When it comes to buying things, the consumer knows best. Quirky.com takes this need to understand the consumer to another level of crowd sourcing by allowing potential consumers in Quirky’s online community to submit ideas and their own input in order to develop innovations. There might not be a better way to identify what a consumer wants than what Quirky is doing by allowing consumers to actually create what they want. Some of the innovations they have created include the Pivot Power, a flexible surge protector, and Stem, a citrus spritzer. The most promising ideas every week are chosen by Quirky’s staff are then voted on by the online community and the employees at Quirky.com, where the top three to five ideas get to move on to development and later distribution.
Quirky is set to record revenues of over $100 million dollars in 2014 after recording $48.7 million in 2013 and $18.2 million in 2012. A lot of this revenue is created thanks to Quirky’s online community. Salim Ismail is the founding executive director of Singularity University, an educational organization and startup incubator in Silicon Valley, and he says that the online community has allowed Quirky to “scale very quickly” (Simon). At practically every stage of the product development stage, the online community is there with feedback such as on the style of the product or with their expertise in something like electrical engineering.
Inventors who get their product all the way up to development get 4% of revenue while there is an additional 6% that is split between the best feedbacks. It does not seem much but when you consider the starting costs for building a business around a single product to be around $200,000 just to do the paperwork and release a prototype, you might change your mind. There is also a lot of risk involved in getting into retail on your own when you do not have the contacts to get on the shelf, so Quirky would be a lot safer. For many people, like students and teachers, there is little risk and an immediate payoff if it works. Jake Zein, inventor of the Pivot Power, got $28,000 in the first week of Pivot Power’s release after two years of being on Quirky. Now he has earned $696,343 as a result of his Pivot Power line.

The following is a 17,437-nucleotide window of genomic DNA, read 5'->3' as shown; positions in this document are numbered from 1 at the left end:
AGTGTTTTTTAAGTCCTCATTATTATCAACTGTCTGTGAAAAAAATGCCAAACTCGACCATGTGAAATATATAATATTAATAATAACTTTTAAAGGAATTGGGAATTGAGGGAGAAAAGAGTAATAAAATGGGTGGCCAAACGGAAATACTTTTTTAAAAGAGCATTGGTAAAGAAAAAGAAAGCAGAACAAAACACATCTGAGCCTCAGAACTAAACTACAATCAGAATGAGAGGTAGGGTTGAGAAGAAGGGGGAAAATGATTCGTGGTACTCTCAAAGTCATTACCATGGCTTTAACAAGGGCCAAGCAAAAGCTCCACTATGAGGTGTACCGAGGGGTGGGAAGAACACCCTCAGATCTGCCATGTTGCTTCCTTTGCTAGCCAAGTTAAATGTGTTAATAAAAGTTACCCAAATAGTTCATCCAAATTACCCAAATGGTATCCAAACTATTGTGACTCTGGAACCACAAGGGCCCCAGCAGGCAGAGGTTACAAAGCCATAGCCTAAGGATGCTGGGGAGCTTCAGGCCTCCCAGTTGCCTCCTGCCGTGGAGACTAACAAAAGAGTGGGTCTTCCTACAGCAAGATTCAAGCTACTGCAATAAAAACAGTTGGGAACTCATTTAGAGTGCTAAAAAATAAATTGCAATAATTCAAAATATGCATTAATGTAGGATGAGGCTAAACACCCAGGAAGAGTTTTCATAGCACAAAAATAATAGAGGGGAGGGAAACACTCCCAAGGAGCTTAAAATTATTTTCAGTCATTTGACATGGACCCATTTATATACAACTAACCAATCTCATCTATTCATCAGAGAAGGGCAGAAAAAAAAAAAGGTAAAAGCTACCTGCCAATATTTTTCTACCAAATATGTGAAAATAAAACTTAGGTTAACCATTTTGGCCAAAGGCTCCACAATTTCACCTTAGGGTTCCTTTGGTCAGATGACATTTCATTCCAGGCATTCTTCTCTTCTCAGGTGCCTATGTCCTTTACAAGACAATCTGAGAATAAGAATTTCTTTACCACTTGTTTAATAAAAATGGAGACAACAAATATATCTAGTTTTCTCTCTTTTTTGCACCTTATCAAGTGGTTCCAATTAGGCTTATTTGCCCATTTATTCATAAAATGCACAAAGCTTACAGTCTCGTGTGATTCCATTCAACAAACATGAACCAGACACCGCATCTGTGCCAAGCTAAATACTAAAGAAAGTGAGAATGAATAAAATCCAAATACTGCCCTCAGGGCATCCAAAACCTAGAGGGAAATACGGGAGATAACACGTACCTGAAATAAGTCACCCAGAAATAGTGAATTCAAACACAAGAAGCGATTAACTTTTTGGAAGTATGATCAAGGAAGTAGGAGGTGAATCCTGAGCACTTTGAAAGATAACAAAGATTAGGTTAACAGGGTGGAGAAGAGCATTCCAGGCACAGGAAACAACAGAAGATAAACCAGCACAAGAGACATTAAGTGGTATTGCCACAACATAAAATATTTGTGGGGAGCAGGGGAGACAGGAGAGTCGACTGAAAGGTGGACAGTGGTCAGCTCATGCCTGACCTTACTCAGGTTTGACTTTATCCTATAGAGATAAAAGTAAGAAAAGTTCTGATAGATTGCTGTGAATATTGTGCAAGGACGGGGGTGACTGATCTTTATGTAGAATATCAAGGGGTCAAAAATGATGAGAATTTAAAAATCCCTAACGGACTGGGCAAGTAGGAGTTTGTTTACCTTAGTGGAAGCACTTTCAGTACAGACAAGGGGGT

Quirky has many competitive advantages under their business model. They get to keep the ideas that are voted into the development process. The company also avoids costs from the early design stages because of the online community’s validation as potential consumers. It helps as preordering allows recouping manufacturing costs to be a sure thing.
This company is set to grow. While most people do not always act on their innovations, Quirky can make the process a lot easier and less risky. Quirky’s mission to become a catalyst for innovation and it seems apparent to me that it will be.
Do you have your own idea that you would like to be made?
Would you team up with Quirky, Shark Tank, or with your own team to get your innovation potentially made?
What do you think of crowd sourcing ideas and its effects?
3 thoughts on “Consumer Knows Best: Quirky Inc.”
This was a great article. I have never heard of Quirky prior to this, but it seems like an innovative idea. I personally do not have an idea I would put on there, but if I did I would probably go with Quirky. It allows the inventory to share the risk with a community rather than bare it completely. Although you will not reap 100% of the benefits you lower your risk, which if taken into account can be much more valuable. Also, I think crowd sourcing is a great idea and the effects can be tremendous. As mentioned above, it allows risk sharing, and allows inputs from users in order to make a better product. I think crowd sourcing will only become a bigger impact in consumer decisions as more people find the benefits of it.
This is the first time I have heard of Quirky, but I love the idea. I think this is a great way to put ideas into action. Some people may be too afraid to start up their ideas and invest in them when they don’t really know how things work. Even though the person doesn’t get the whole profit, they gain experience and confidence to continue expanding their ideas.
I have actually never heard of Quirky. But reading through this article, I have realized that this is an amazing idea. I always say why hasn’t anyone come up with this already, and soon after I see it on the market. By just simply suggesting it to Quirky I would be able to make profit on it. Like the article mention, the 4% profit, sure does outweighs the enormous sums of money it takes to invest in an item. Overall Quirky seems like an amazing idea.